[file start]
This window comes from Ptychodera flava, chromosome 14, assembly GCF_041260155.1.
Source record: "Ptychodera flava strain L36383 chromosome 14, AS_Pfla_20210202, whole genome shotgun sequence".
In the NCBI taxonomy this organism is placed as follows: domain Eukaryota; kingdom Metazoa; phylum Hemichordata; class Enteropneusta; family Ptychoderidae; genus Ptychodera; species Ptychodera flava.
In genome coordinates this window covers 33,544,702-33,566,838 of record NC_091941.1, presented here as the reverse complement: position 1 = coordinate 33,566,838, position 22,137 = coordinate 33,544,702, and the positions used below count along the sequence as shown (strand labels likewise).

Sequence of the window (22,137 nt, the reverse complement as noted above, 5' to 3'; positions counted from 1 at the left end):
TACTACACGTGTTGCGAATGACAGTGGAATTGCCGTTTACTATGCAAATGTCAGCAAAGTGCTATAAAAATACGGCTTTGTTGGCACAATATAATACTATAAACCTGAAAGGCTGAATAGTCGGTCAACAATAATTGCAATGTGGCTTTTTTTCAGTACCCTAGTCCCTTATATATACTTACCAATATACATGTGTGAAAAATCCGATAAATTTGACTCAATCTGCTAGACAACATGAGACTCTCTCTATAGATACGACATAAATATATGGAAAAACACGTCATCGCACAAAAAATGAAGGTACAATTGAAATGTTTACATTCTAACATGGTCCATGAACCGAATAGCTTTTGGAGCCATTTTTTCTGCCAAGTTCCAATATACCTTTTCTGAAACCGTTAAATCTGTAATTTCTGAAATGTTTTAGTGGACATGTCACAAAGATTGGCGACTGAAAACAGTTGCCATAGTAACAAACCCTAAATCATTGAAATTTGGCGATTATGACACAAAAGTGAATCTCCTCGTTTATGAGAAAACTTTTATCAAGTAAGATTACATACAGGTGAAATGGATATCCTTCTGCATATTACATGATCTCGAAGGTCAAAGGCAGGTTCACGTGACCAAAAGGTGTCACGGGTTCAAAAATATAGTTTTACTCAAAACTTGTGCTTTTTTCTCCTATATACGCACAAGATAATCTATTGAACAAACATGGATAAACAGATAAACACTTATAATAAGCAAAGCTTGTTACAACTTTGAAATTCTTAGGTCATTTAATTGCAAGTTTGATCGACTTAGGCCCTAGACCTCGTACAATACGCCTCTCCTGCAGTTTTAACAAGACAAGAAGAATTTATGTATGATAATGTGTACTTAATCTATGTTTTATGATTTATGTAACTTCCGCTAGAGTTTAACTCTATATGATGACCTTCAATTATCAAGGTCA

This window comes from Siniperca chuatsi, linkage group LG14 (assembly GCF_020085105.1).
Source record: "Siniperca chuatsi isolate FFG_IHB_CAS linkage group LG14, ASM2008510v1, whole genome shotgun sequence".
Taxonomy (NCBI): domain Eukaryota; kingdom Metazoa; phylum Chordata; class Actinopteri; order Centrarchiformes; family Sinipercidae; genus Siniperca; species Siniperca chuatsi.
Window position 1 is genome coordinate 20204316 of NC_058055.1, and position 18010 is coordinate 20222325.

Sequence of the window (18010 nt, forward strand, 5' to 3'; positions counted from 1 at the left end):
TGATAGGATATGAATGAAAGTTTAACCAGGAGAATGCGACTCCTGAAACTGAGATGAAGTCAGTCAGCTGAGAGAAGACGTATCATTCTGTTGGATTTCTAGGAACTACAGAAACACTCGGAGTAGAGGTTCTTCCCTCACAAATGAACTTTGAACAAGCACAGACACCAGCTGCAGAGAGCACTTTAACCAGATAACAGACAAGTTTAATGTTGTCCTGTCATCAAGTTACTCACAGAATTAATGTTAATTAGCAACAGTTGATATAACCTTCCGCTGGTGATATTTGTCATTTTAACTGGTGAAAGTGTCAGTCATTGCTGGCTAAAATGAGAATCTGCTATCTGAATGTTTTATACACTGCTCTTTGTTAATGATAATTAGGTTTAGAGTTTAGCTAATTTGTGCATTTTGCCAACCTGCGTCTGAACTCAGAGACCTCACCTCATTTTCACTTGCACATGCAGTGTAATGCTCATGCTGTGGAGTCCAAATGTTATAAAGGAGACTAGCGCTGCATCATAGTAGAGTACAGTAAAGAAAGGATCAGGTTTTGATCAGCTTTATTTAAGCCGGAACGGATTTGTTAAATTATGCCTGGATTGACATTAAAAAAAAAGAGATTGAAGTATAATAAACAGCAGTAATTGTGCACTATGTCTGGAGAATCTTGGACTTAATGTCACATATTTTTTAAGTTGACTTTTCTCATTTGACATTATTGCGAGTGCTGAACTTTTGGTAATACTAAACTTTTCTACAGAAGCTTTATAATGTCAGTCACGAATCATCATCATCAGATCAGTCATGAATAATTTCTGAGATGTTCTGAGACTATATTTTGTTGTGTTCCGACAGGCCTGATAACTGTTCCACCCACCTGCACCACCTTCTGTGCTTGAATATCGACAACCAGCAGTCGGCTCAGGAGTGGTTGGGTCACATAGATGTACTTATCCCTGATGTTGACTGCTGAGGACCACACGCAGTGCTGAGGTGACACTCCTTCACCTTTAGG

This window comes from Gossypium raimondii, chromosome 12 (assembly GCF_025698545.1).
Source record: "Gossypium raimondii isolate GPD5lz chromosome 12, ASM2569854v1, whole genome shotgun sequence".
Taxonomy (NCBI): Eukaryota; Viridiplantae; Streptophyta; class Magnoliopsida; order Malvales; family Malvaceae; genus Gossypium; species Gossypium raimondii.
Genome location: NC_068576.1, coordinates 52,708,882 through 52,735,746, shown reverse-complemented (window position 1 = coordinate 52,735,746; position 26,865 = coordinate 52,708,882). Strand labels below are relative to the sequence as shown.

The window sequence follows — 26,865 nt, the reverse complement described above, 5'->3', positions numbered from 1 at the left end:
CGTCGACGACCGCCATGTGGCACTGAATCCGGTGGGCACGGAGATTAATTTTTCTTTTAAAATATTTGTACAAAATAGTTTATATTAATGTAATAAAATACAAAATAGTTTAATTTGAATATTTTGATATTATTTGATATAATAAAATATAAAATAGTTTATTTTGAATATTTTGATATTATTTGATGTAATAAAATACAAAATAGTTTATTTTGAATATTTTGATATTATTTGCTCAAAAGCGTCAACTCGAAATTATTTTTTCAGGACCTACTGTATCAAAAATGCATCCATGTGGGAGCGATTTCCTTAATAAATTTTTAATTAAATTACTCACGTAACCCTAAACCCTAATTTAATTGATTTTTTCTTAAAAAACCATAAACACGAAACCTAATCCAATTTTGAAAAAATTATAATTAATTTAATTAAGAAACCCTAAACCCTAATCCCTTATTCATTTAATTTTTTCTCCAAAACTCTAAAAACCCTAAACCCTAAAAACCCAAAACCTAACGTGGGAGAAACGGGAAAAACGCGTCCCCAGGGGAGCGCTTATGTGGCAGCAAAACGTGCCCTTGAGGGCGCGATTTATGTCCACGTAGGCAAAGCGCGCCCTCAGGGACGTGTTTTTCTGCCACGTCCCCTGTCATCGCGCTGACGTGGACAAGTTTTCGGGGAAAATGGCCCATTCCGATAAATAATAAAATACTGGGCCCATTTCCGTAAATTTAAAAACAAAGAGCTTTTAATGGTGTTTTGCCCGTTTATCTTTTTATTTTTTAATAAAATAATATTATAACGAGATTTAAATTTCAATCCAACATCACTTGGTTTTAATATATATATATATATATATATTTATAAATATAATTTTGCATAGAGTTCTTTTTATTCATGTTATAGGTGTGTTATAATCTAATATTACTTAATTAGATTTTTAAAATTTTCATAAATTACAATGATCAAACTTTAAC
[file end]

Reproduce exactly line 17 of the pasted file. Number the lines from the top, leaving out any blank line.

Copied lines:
The window sequence follows — 26,865 nt, the reverse complement described above, 5'->3', positions numbered from 1 at the left end: